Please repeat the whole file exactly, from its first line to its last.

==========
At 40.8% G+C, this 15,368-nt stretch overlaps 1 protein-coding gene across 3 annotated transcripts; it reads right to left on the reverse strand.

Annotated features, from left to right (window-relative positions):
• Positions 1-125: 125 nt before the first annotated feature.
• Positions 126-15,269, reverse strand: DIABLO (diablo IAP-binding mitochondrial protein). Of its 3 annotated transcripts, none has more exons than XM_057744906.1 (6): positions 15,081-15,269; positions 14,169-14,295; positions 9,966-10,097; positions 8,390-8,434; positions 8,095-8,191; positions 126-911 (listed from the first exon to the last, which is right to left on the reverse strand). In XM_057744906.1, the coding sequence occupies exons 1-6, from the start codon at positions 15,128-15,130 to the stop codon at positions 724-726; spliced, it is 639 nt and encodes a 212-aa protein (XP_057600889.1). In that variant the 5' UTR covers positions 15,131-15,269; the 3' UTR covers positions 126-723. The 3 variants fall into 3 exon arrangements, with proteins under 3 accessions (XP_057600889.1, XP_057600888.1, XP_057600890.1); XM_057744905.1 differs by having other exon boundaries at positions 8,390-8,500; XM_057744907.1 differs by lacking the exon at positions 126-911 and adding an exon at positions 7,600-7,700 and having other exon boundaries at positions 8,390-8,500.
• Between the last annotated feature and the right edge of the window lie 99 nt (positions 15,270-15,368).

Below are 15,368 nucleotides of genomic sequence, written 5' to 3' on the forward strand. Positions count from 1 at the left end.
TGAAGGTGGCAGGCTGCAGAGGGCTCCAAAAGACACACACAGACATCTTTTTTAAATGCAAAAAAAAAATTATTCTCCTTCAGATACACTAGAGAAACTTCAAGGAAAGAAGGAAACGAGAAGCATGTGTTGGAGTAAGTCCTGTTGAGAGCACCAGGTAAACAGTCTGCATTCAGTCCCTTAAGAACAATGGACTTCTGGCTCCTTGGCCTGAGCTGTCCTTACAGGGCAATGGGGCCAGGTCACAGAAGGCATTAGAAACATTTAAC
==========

At 40.8% G+C, this 15,368-nt stretch overlaps 1 protein-coding gene across 3 annotated transcripts; it reads right to left on the reverse strand.

Annotated features, from left to right (window-relative positions):
• Positions 1-125: 125 nt before the first annotated feature.
• Positions 126-15,269, reverse strand: DIABLO (diablo IAP-binding mitochondrial protein). Of its 3 annotated transcripts, none has more exons than XM_057744906.1 (6): positions 15,081-15,269; positions 14,169-14,295; positions 9,966-10,097; positions 8,390-8,434; positions 8,095-8,191; positions 126-911 (listed from the first exon to the last, which is right to left on the reverse strand). In XM_057744906.1, the coding sequence occupies exons 1-6, from the start codon at positions 15,128-15,130 to the stop codon at positions 724-726; spliced, it is 639 nt and encodes a 212-aa protein (XP_057600889.1). In that variant the 5' UTR covers positions 15,131-15,269; the 3' UTR covers positions 126-723. The 3 variants fall into 3 exon arrangements, with proteins under 3 accessions (XP_057600889.1, XP_057600888.1, XP_057600890.1); XM_057744905.1 differs by having other exon boundaries at positions 8,390-8,500; XM_057744907.1 differs by lacking the exon at positions 126-911 and adding an exon at positions 7,600-7,700 and having other exon boundaries at positions 8,390-8,500.
• Between the last annotated feature and the right edge of the window lie 99 nt (positions 15,270-15,368).

Below are 15,368 nucleotides of genomic sequence, written 5' to 3' on the forward strand. Positions count from 1 at the left end.
TGAAGGTGGCAGGCTGCAGAGGGCTCCAAAAGACACACACAGACATCTTTTTTAAATGCAAAAAAAAAATTATTCTCCTTCAGATACACTAGAGAAACTTCAAGGAAAGAAGGAAACGAGAAGCATGTGTTGGAGTAAGTCCTGTTGAGAGCACCAGGTAAACAGTCTGCATTCAGTCCCTTAAGAACAATGGACTTCTGGCTCCTTGGCCTGAGCTGTCCTTACAGGGCAATGGGGCCAGGTCACAGAAGGCATTAGAAACATTTAAC